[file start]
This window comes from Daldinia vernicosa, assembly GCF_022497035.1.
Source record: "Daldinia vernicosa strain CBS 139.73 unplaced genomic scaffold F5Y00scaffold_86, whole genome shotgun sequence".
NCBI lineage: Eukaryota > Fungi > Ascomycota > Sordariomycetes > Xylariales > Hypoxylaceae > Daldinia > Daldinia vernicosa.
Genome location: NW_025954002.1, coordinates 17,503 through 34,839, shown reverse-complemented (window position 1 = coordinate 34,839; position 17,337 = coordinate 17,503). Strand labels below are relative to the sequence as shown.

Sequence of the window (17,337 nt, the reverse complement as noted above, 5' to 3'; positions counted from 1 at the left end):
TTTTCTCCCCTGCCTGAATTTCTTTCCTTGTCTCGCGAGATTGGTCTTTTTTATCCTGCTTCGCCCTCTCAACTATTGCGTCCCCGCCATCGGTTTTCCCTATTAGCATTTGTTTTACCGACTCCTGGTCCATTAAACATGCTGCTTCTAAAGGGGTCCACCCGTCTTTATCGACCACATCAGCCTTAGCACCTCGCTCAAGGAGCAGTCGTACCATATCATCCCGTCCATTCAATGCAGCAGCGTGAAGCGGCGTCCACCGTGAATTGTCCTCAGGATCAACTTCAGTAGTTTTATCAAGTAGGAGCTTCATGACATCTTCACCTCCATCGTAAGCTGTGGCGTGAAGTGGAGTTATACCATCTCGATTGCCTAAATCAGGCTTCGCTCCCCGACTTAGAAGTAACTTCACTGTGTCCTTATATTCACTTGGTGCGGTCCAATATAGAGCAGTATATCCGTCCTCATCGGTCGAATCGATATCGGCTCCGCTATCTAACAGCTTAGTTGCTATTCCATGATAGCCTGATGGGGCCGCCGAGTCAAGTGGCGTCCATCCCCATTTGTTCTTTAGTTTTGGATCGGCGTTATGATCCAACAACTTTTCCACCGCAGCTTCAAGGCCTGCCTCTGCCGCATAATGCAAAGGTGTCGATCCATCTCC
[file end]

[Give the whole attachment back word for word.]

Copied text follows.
This window comes from Daldinia vernicosa, assembly GCF_022497035.1.
Source record: "Daldinia vernicosa strain CBS 139.73 unplaced genomic scaffold F5Y00scaffold_86, whole genome shotgun sequence".
NCBI lineage: Eukaryota > Fungi > Ascomycota > Sordariomycetes > Xylariales > Hypoxylaceae > Daldinia > Daldinia vernicosa.
Genome location: NW_025954002.1, coordinates 17,503 through 34,839, shown reverse-complemented (window position 1 = coordinate 34,839; position 17,337 = coordinate 17,503). Strand labels below are relative to the sequence as shown.

Sequence of the window (17,337 nt, the reverse complement as noted above, 5' to 3'; positions counted from 1 at the left end):
TTTTCTCCCCTGCCTGAATTTCTTTCCTTGTCTCGCGAGATTGGTCTTTTTTATCCTGCTTCGCCCTCTCAACTATTGCGTCCCCGCCATCGGTTTTCCCTATTAGCATTTGTTTTACCGACTCCTGGTCCATTAAACATGCTGCTTCTAAAGGGGTCCACCCGTCTTTATCGACCACATCAGCCTTAGCACCTCGCTCAAGGAGCAGTCGTACCATATCATCCCGTCCATTCAATGCAGCAGCGTGAAGCGGCGTCCACCGTGAATTGTCCTCAGGATCAACTTCAGTAGTTTTATCAAGTAGGAGCTTCATGACATCTTCACCTCCATCGTAAGCTGTGGCGTGAAGTGGAGTTATACCATCTCGATTGCCTAAATCAGGCTTCGCTCCCCGACTTAGAAGTAACTTCACTGTGTCCTTATATTCACTTGGTGCGGTCCAATATAGAGCAGTATATCCGTCCTCATCGGTCGAATCGATATCGGCTCCGCTATCTAACAGCTTAGTTGCTATTCCATGATAGCCTGATGGGGCCGCCGAGTCAAGTGGCGTCCATCCCCATTTGTTCTTTAGTTTTGGATCGGCGTTATGATCCAACAACTTTTCCACCGCAGCTTCAAGGCCTGCCTCTGCCGCATAATGCAAAGGTGTCGATCCATCTCC